In the 13th century, Ibn Arabi was the first vibrant Muslim scholar who not only started this discussion publicly but also wrote hundreds of books about Sufism, tasawwuf and faqr.
In English, faqir or fakir originally meant a mendicant dervish. In mystical usage, the word fakir refers to man's spiritual need for God, who alone is self-sufficient. Although of Muslim origin, the term has come to be applied in India to Hindus as well, largely replacing gosvamin, sadhu, bhikku, and other designations.
Fakirs are generally regarded as holy men who are possessed of miraculous powers. Among Muslims, the leading Sufi orders of fakirs are the Shadhiliyyah, Chishtiyah, Qadiriyah, Naqshbandiyah, and Suhrawardiyah.
The Cambridge English Dictionary defines faqir as "a member of an Islamic religious group, or a holy man". Winston Churchill is known to have referred to Mahatma Gandhi, as a "seditious fakir".
The attributes of a fakir have been defined by many Muslim scholars. The early Muslim scholar, Abdul-Qadir Gilani, defined Sufism, tasawwuf and faqr in a conclusive manner. Explaining the attributes of a fakir, he says, "faqir is not who can not do anything and is nothing in his self-being. But faqir has all the commanding powers (gifted from Allah) and his orders can not be revoked."
Ibn Arabi explained Sufism, including faqr, in more details. He wrote more than 500 books on the topic. He was the first Muslim scholar to openly introduce (first time openly) the idea of Wahdat al-wujud. His writings are considered a solid source, that defied time.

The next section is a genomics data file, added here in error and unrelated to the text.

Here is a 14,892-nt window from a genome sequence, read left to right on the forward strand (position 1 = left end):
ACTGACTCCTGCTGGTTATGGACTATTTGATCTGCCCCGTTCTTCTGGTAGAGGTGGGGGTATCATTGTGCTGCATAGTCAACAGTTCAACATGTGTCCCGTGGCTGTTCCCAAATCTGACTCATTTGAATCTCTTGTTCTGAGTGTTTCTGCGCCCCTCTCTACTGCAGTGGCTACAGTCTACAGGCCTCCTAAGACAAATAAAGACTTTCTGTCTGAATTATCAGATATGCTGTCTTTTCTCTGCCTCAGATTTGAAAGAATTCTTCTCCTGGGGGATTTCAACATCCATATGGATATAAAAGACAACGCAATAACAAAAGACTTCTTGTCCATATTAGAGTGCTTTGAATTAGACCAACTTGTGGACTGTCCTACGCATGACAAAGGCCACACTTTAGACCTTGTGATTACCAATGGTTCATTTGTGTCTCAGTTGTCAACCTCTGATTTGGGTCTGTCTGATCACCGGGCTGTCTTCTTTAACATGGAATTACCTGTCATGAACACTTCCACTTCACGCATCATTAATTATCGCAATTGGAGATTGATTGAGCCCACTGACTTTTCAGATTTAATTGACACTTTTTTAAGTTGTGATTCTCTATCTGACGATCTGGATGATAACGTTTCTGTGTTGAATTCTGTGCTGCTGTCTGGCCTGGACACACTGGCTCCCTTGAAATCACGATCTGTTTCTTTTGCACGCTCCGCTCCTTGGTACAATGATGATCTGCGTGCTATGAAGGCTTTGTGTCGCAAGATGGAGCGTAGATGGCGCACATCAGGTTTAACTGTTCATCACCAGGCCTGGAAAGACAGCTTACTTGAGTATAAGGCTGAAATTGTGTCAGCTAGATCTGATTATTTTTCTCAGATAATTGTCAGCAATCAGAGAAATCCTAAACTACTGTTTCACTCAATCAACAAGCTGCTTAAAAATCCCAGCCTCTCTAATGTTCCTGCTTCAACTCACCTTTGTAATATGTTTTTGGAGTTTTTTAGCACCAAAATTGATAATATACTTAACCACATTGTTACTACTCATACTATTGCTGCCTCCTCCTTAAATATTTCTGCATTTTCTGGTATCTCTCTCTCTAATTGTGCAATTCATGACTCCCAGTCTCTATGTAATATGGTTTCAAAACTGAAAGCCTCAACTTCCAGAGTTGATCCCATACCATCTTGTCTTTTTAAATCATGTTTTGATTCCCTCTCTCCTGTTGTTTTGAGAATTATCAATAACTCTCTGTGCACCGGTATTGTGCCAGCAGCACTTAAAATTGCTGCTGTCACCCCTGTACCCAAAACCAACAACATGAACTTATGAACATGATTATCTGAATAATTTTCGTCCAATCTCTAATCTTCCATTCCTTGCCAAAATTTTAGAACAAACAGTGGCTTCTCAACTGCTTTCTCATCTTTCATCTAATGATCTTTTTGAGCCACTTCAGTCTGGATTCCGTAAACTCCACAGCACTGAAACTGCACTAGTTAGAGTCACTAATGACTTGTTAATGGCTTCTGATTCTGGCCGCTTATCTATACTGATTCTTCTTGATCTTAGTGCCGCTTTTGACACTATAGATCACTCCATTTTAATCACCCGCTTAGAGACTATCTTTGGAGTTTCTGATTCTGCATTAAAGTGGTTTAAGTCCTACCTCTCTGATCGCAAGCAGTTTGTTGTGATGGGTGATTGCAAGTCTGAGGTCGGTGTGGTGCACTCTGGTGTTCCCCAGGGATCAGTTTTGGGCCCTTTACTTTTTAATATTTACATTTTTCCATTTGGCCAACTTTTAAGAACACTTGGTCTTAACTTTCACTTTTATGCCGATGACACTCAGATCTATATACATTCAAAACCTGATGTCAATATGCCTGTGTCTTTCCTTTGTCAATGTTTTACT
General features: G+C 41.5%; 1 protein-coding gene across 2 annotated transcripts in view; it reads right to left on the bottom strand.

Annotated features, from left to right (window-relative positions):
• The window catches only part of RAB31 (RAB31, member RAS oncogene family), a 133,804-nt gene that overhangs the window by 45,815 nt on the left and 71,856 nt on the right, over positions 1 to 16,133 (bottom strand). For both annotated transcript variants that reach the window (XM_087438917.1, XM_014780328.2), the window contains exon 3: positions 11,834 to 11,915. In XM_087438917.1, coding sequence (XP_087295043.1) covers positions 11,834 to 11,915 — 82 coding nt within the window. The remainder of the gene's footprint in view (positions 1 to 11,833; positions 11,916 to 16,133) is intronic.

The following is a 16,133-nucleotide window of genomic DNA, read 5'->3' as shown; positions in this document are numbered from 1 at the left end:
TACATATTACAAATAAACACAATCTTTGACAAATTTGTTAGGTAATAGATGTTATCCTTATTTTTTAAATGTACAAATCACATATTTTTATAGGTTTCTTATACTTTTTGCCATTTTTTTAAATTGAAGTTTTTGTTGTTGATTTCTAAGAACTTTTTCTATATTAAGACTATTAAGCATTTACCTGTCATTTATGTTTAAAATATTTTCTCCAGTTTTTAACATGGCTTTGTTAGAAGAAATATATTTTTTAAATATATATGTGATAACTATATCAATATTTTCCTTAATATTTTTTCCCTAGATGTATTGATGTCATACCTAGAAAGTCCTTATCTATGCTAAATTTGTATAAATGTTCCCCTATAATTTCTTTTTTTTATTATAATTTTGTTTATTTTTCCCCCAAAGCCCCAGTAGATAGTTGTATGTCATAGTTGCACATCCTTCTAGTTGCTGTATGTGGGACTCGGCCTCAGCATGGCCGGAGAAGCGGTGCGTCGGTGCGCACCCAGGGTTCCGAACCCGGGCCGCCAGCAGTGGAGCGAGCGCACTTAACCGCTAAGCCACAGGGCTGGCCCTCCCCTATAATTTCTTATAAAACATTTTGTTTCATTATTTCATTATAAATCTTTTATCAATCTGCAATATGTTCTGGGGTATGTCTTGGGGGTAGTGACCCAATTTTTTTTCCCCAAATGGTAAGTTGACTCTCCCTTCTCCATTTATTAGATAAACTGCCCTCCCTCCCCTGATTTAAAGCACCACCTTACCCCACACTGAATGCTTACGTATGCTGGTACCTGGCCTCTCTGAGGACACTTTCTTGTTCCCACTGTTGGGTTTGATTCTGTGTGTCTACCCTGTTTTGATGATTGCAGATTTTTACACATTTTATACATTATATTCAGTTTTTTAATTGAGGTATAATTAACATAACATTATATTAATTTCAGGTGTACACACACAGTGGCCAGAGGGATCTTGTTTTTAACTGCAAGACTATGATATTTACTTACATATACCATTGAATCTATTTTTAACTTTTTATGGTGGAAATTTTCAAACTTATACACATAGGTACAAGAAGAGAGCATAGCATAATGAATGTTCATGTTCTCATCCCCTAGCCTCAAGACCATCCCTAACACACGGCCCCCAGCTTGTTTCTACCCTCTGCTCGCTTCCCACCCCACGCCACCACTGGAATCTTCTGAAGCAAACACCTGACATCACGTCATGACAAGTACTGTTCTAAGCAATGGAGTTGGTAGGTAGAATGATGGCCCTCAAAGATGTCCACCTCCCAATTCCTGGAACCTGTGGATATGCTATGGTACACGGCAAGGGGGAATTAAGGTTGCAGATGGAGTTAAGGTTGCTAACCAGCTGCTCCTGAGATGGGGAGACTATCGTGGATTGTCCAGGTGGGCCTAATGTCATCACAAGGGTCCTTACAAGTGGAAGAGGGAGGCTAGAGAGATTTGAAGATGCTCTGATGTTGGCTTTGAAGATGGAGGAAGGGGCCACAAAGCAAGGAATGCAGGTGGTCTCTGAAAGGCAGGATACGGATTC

Another dignified Muslim saint, Sultan Bahoo, describes a fakir as one "who has been entrusted with full authority from Allah (God)". In the same book, Sultan Bahoo says, "Faqir attains eternity by dissolving himself in oneness of Allah.
He, when, eliminates himself from other than Allah, his soul reaches to divinity." He says in another book, "faqir has three steps (stages). First step he takes from eternity (without beginning) to this mortal world, second step from this finite world to hereafter and last step he takes from hereafter to manifestation of Allah."
The Fakir and Goshai were with the stronger religious influence, and there are even Bauls who would shave their heads as in their past and kept on practising and believing in many of the basic creeds of Vaishnava-Sahajiya.
So all followers of different religions and religious practices came under the nomenclature Baul, which has its etymological origin in the Sanskrit words Vatula ("madcap"), or Vyakula ("restless") and used for someone who is possessed or crazy.
They were known as performers 'mad' in a worshipping trance of joy - transcending above both good and bad. Though fond of both Hinduism and Islam, the Baul evolved into a religion focused on the individual and centred on a spiritual quest for God from within. They believe the soul that lives in all human bodies is God.